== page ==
Tuesday, August 9

How To Get A COVID Test In NYC Amid The Delta Wave – Gothamist

As more New Yorkers got vaccinated against COVID-19 this spring and summer, interest in getting tested for the virus declined, bottoming out in early July. But demand has resurfaced in recent weeks, likely driven by offices reopening, kids going back to school, a rise in cases due to the highly contagious delta variant and general concerns about another surge. Many workplaces are requiring those who are not vaccinated to get tested for the coronavirus weekly, per a new federal mandate.

For those who haven’t gotten tested in a while, the landscape has shifted. New mobile test sites are scattered around the city, and at-home tests are becoming more widely available. You could run errands after snagging a spot on CityMD’s new “virtual line,” or skip it altogether and duck into the testing van down the block. Whatever you choose, be very skeptical of any site that makes you pay out-of-pocket—with a few exceptions, most COVID tests should still be free.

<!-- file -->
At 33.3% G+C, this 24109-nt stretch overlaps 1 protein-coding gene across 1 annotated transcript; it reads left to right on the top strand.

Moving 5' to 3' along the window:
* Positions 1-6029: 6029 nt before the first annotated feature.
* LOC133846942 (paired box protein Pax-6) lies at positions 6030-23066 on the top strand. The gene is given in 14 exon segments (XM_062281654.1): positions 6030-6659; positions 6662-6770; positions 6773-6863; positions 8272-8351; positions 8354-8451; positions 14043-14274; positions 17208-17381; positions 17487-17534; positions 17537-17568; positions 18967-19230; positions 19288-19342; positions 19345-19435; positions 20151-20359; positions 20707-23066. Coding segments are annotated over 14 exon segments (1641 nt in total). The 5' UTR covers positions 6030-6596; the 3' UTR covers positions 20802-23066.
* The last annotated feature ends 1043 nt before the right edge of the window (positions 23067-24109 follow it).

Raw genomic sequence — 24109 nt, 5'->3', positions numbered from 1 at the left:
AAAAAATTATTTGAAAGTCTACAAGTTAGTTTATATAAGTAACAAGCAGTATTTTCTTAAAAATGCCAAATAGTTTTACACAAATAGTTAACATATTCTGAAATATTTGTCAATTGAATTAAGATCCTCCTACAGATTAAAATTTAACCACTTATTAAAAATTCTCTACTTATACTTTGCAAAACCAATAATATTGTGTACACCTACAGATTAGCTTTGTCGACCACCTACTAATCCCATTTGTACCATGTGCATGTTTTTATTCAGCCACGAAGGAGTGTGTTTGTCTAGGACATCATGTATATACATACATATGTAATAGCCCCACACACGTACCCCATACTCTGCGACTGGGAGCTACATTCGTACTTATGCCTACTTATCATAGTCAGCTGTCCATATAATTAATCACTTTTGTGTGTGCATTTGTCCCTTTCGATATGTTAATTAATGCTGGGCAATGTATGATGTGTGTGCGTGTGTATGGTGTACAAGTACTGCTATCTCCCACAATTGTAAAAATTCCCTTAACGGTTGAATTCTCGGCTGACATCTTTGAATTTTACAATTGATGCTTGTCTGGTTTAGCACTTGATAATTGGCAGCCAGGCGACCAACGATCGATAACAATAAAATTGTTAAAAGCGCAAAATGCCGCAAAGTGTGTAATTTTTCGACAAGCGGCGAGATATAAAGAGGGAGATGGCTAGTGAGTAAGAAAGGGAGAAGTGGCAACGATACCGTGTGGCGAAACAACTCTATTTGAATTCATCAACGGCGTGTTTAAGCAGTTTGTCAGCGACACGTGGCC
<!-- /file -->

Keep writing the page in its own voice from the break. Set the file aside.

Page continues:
We’ve consulted with experts—and regular New Yorkers—and compiled resources on when to get tested, what type of test to get, and where to go.

When should I get tested?

The Centers for Disease Control and Prevention recommends that anyone experiencing symptoms of COVID-19 get tested immediately, regardless of whether they’re vaccinated. The same goes for anyone who comes into close contact with someone who was infected or is returning from an international trip. In those two scenarios, the CDC calls for a test within three to five days. Unvaccinated people should also get tested after attending a large gathering or taking part in another high-risk activity, according to the CDC.

Some infectious disease experts recommend testing in circumstances beyond those outlined by the federal government. For instance, staff and residents or students of congregate settings such as nursing homes, colleges, schools, and prisons should get tested frequently, said Dr. Albert Ko, chair of the department of epidemiology of microbial diseases at Yale School of Public Health.